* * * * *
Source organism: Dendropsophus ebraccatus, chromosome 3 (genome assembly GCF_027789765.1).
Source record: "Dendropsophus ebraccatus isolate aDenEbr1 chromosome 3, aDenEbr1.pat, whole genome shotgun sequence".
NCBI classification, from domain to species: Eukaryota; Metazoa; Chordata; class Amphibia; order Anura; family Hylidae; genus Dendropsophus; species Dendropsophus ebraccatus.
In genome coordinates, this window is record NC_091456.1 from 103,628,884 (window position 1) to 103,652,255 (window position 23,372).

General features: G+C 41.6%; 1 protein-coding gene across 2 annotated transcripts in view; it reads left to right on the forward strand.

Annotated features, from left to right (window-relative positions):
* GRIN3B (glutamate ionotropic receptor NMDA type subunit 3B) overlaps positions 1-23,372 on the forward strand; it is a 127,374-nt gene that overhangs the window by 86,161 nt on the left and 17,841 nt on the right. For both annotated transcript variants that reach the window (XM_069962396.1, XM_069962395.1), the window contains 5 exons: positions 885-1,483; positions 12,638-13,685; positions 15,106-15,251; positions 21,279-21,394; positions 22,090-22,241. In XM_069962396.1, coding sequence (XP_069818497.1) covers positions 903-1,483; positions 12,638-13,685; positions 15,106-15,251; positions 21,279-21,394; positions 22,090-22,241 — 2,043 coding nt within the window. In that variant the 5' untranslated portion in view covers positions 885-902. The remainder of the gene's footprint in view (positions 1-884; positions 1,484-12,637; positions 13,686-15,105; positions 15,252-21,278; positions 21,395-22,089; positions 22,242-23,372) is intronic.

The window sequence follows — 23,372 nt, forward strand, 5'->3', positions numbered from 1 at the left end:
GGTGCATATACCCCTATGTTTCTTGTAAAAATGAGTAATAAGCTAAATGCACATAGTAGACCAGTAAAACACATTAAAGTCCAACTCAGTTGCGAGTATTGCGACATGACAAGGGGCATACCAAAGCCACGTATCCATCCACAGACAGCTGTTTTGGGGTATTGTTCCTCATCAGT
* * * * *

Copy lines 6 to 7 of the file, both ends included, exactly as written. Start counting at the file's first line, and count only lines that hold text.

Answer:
Annotated features, from left to right (window-relative positions):
* GRIN3B (glutamate ionotropic receptor NMDA type subunit 3B) overlaps positions 1-23,372 on the forward strand; it is a 127,374-nt gene that overhangs the window by 86,161 nt on the left and 17,841 nt on the right. For both annotated transcript variants that reach the window (XM_069962396.1, XM_069962395.1), the window contains 5 exons: positions 885-1,483; positions 12,638-13,685; positions 15,106-15,251; positions 21,279-21,394; positions 22,090-22,241. In XM_069962396.1, coding sequence (XP_069818497.1) covers positions 903-1,483; positions 12,638-13,685; positions 15,106-15,251; positions 21,279-21,394; positions 22,090-22,241 — 2,043 coding nt within the window. In that variant the 5' untranslated portion in view covers positions 885-902. The remainder of the gene's footprint in view (positions 1-884; positions 1,484-12,637; positions 13,686-15,105; positions 15,252-21,278; positions 21,395-22,089; positions 22,242-23,372) is intronic.